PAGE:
Our study showed a high prevalence of MRI-detected increased signal intensity at the proximal patellar tendon in a sample of community-based middle-aged asymptomatic adults across a range of BMI. The lower odds of increased signal intensity at the patellar tendon in relation to greater Insall-Salvati ratio and patellofemoral congruence angle supports biomechanical mechanisms. Such work is likely to inform tissue engineering and cell regeneration approaches to improving patellar tendon morphology and outcomes in those with tendon pathology by targeting patellofemoral geometry to alter patellofemoral joint mechanisms.
Availability of data and materials
All data generated or analysed during this study are included in this published article [and its supplementary information files].
Body mass index
Intraclass correlation coefficient
Magnetic resonance imaging
Zhang AY, Chang J. Tissue engineering of flexor tendons. Clin Plast Surg. 2003;30:565–72.
Chamberlain CS, Saether EE, Aktas E, Vanderby R. Mesenchymal stem cell therapy on tendon/ligament healing. J Cytokine Biol. 2017;2:112.
Yun SJ, Jin W, Park YK, Kim GY, Yoon SH, Park SY, Lee JE, Park JS, Ryu KN. Increased signal intensity at the proximal patellar tendon: correlation between MR imaging and histology in eight cadavers and clinical MR imaging studies. Eur Radiol. 2015;25:2976–83.
Fairley J, Toppi J, Cicuttini FM, Wluka AE, Giles GG, Cook J, O'Sullivan R, Wang Y. Association between obesity and magnetic resonance imaging defined patellar tendinopathy in community-based adults: a cross-sectional study. BMC Musculoskelet Disord. 2014;15:266.
Toppi J, Fairley J, Cicuttini FM, Cook J, Davis SR, Bell RJ, Hanna F, Wang Y. Factors associated with magnetic resonance imaging defined patellar tendinopathy in community-based middle-aged women: a prospective cohort study. BMC Musculoskelet Disord. 2015;16:184.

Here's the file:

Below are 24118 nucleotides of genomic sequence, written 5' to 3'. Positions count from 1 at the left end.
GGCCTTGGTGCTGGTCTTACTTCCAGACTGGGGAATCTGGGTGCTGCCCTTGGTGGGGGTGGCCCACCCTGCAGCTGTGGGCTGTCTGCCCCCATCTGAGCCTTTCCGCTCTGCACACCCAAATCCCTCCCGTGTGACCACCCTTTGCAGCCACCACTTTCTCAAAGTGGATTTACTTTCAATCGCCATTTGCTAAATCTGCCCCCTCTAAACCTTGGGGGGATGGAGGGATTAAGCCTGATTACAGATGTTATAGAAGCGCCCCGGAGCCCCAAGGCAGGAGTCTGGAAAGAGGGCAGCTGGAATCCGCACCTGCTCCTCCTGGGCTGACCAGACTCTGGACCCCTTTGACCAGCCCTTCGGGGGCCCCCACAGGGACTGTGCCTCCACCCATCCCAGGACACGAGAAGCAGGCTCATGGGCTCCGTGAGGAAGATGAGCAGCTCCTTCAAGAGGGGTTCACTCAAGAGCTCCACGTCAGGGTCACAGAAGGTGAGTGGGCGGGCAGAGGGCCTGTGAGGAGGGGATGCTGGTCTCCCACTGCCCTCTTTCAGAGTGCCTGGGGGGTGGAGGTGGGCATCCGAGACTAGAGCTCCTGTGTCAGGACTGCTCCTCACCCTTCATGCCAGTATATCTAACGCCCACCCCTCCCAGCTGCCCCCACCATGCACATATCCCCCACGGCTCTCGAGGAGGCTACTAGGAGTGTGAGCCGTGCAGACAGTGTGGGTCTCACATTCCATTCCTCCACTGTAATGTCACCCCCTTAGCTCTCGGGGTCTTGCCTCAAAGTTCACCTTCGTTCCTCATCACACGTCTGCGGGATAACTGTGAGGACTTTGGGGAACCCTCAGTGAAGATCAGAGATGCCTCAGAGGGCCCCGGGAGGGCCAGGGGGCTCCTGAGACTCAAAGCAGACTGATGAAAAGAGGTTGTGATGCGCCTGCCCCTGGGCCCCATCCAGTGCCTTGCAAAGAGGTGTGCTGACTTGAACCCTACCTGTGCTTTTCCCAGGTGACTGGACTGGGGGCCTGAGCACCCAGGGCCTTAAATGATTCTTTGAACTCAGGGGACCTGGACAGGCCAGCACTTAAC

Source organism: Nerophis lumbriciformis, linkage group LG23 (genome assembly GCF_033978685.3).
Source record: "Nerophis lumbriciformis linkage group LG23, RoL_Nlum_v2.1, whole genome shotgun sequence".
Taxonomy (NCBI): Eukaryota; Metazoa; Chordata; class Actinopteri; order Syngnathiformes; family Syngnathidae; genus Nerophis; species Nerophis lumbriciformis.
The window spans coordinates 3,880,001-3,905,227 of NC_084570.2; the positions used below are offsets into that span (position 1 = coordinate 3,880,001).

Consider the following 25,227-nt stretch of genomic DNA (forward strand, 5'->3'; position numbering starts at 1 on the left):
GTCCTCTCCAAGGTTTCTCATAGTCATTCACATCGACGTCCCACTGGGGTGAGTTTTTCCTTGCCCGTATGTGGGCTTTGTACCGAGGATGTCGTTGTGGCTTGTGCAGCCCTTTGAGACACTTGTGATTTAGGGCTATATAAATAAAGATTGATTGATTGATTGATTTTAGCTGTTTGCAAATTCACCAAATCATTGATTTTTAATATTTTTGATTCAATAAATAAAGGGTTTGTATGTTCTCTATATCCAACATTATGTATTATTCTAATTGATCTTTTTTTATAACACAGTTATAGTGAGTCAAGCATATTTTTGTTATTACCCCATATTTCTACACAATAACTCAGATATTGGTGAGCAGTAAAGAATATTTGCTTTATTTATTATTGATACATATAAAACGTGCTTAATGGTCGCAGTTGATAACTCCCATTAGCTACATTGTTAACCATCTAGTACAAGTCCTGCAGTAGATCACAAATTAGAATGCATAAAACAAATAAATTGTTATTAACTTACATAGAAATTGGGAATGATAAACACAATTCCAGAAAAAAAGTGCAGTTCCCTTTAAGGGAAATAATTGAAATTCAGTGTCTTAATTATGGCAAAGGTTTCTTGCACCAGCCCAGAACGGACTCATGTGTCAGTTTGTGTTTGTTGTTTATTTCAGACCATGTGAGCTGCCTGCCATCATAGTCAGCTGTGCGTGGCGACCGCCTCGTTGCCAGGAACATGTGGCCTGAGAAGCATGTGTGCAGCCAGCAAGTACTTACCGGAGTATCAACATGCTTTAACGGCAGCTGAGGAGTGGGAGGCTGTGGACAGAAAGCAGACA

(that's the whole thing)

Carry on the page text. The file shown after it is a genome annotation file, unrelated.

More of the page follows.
Makhsous M, Lin F, Koh JL, Nuber GW, Zhang LQ. In vivo and noninvasive load sharing among the vasti in patellar malalignment. Med Sci Sports Exerc. 2004;36:1768–75.
Mohr KJ, Kvitne RS, Pink MM, Fideler B, Perry J. Electromyography of the quadriceps in patellofemoral pain with patellar subluxation. Clin Orthop Relat Res. 2003:261–71.
Tanamas SK, Teichtahl AJ, Wluka AE, Wang Y, Davies-Tuck M, Urquhart DM, Jones G, Cicuttini FM. The associations between indices of patellofemoral geometry and knee pain and patella cartilage volume: a cross-sectional study. BMC Musculoskelet Disord. 2010;11:87.
Berry PA, Wluka AE, Davies-Tuck ML, Wang Y, Strauss BJ, Dixon JB, Proietto J, Jones G, Cicuttini FM. Sex differences in the relationship between bone mineral density and tibial cartilage volume. Rheumatology (Oxford). 2011;50:563–8.
Karantanas AH, Zibis AH, Papanikolaou N. Increased signal intensity on fat-suppressed three-dimensional T1-weighted pulse sequences in patellar tendon: magic angle effect? Skelet Radiol. 2001;30:67–71.
Insall J, Salvati E. Patella position in the normal knee joint. Radiology. 1971;101:101–4.
Merchant AC, Mercer RL, Jacobsen RH, Cool CR. Roentgenographic analysis of patellofemoral congruence. J Bone Joint Surg Am. 1974;56:1391–6.
Kalichman L, Zhang Y, Niu J, Goggins J, Gale D, Felson D, Hunter D. The association between patellar alignment on magnetic resonance imaging and radiographic manifestations of knee osteoarthritis. Arthritis Res Ther. 2007;9:R26.
Haj-Mirzaian A, Guermazi A, Pishgar F, Pourvaziri A, Roemer FW, Sereni C, Hakky M, Zikria B, Stefanik JJ, Demehri S. Association of patella Alta with worsening of patellofemoral osteoarthritis-related structural damage: data from the osteoarthritis initiative. Osteoarthr Cartil. 2019;27:278–85.
Stefanik JJ, Zhu Y, Zumwalt AC, Gross KD, Clancy M, Lynch JA, Law LA, Lewis CE, Roemer FW, Powers CM, et al. The association between patella Alta and the prevalence and worsening of structural features of patellofemoral joint osteoarthritis: the multicenter osteoarthritis study. Arthritis Care Res (Hoboken). 2010;62:1258–65.
Kalichman L, Zhang Y, Niu J, Goggins J, Gale D, Felson DT, Hunter D. The association between patellar alignment and patellofemoral joint osteoarthritis features--an MRI study. Rheumatology (Oxford). 2007;46:1303–8.
Parikh SN, Lykissas MG, Gkiatas I. Predicting risk of recurrent patellar dislocation. Curr Rev Musculoskelet Med. 2018;11:253–60.
Elias JJ, Kilambi S, Goerke DR, Cosgarea AJ. Improving vastus medialis obliquus function reduces pressure applied to lateral patellofemoral cartilage. J Orthop Res. 2009;27:578–83.